Former Secretary of State Hillary Clinton is strategically shoring up support among key groups of Democratic presidential primary voters in an attempt to lay the groundwork for a 2016 bid for the White House, The Wall Street Journal reports.
Since leaving her role in the Obama administration earlier this year, Clinton has been staking out her ground on major policy issues through a number of speeches and appearances in an attempt to appeal to African-Americans, liberals, Hispanics, and gays and lesbians.
In August, Clinton delivered a speech denouncing efforts at voting reform that some think would make it more difficult for minorities to vote. She also recently appeared in a video for the Human Rights Campaign, declaring her support for same-sex marriage.
On Thursday, Clinton marked the 10th anniversary of the liberal think tank the Center for American Progress, with an address celebrating liberal values and ideals, the Journal reports.
Though polls indicate that Clinton would be the solid Democratic front-runner in a 2016 presidential bid, pundits expect she will face a challenge from the left that she is keen to head off as early as possible.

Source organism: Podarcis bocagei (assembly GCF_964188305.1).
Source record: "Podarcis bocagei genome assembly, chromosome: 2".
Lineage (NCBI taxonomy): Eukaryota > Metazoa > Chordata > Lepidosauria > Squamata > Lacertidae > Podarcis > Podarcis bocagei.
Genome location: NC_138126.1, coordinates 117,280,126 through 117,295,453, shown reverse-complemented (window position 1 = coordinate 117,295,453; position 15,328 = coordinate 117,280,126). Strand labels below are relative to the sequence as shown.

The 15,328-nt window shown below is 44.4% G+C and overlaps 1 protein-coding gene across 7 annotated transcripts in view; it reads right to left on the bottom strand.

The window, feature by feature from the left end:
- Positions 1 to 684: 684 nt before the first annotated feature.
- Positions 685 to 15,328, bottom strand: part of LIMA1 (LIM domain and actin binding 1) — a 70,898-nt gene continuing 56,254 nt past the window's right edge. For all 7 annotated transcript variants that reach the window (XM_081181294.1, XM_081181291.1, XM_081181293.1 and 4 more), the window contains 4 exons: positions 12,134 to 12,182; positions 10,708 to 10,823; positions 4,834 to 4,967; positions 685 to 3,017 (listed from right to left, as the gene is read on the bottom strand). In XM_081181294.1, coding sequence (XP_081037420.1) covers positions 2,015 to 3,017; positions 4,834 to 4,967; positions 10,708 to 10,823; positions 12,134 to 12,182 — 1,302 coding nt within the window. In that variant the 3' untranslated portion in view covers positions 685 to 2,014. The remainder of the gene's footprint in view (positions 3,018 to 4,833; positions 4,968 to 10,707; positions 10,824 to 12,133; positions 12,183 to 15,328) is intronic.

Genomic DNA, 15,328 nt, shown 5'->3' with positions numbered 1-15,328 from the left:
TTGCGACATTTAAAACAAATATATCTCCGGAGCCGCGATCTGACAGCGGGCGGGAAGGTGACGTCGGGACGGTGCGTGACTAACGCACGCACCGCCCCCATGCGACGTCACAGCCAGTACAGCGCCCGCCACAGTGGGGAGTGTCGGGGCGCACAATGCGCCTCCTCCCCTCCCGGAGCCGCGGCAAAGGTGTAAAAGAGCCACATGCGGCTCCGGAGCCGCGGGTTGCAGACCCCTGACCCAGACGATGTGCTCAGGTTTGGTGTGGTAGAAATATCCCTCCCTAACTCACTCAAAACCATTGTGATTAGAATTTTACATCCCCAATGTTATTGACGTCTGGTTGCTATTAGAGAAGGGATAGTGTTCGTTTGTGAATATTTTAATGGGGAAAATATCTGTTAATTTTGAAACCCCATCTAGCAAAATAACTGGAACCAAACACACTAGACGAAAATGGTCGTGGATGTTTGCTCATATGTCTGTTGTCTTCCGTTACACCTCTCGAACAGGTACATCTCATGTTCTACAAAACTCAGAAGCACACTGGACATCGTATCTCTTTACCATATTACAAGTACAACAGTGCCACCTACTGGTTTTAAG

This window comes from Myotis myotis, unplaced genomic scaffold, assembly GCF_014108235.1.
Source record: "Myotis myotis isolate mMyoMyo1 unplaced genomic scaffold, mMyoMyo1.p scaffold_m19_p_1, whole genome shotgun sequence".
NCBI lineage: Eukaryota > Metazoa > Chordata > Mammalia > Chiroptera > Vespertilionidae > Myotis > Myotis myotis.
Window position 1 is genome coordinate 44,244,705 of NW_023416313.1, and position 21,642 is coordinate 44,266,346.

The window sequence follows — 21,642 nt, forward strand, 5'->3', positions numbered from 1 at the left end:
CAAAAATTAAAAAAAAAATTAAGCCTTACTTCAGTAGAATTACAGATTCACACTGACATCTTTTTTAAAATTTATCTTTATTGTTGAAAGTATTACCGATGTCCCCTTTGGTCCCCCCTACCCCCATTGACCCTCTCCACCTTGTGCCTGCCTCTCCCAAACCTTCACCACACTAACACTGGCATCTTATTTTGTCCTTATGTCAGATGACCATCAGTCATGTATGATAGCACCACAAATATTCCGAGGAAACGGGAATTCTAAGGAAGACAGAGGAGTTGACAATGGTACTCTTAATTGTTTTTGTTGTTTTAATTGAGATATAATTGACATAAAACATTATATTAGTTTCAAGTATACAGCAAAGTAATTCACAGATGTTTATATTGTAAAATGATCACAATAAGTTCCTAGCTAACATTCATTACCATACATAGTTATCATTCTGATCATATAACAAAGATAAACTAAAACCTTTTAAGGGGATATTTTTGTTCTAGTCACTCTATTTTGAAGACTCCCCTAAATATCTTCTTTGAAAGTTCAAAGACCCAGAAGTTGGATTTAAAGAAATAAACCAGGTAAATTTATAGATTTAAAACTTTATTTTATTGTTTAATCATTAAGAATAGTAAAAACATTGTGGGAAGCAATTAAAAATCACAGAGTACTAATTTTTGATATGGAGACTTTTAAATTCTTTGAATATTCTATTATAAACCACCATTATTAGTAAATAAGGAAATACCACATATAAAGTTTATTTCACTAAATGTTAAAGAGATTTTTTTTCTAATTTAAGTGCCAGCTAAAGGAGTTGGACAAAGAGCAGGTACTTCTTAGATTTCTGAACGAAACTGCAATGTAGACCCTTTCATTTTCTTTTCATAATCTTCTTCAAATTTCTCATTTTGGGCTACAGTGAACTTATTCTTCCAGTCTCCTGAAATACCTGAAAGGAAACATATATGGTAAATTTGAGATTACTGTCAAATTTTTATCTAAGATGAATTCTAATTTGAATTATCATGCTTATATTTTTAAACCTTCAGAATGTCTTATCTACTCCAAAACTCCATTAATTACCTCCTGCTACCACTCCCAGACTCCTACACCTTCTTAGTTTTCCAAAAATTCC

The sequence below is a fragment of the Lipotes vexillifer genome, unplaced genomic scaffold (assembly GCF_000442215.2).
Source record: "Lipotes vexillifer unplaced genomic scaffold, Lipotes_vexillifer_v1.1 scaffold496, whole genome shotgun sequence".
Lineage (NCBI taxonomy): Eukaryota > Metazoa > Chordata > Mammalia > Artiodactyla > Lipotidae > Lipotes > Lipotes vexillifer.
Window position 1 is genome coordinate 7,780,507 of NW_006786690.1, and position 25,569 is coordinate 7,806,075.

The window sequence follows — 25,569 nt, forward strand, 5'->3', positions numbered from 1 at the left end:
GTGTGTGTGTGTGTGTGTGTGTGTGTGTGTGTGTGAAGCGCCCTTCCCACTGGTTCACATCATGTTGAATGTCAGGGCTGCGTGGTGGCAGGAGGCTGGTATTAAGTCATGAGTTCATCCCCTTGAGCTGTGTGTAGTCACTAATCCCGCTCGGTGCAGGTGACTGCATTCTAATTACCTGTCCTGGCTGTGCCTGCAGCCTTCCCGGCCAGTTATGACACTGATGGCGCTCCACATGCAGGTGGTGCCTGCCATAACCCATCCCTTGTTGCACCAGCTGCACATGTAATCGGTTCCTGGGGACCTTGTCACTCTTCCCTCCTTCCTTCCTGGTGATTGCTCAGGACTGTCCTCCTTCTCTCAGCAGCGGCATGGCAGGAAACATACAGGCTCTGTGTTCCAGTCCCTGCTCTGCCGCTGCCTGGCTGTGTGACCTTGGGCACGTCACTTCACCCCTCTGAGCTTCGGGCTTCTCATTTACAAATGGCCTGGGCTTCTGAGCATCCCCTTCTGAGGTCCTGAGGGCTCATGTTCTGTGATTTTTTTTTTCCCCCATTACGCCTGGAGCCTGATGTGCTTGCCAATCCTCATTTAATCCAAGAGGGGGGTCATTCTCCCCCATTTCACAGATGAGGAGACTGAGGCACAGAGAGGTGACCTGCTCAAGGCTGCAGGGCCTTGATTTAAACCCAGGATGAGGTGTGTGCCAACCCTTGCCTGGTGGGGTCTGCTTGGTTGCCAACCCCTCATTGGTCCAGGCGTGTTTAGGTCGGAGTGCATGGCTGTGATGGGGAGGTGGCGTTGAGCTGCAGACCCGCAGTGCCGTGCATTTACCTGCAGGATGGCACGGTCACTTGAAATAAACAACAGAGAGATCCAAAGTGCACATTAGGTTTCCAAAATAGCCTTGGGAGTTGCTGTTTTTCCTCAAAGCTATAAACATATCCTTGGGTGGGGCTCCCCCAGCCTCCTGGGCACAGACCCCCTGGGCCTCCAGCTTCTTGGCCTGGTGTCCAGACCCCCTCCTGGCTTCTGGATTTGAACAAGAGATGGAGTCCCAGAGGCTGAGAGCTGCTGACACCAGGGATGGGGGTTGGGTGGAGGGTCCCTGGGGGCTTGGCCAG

"She is testing themes, and she clearly doesn't want to be in the situation she was in last time around [in 2008], when [then candidate Barack] Obama got the jump on her in terms of activist support, excitement and energy," Roger Hickey, co-director of the Campaign for America's Future, told the Journal.
Strategists say Clinton will likely be vulnerable to criticisms from the left on her voting record in Washington, as well as her association with the Obama administration on the war in Afghanistan.
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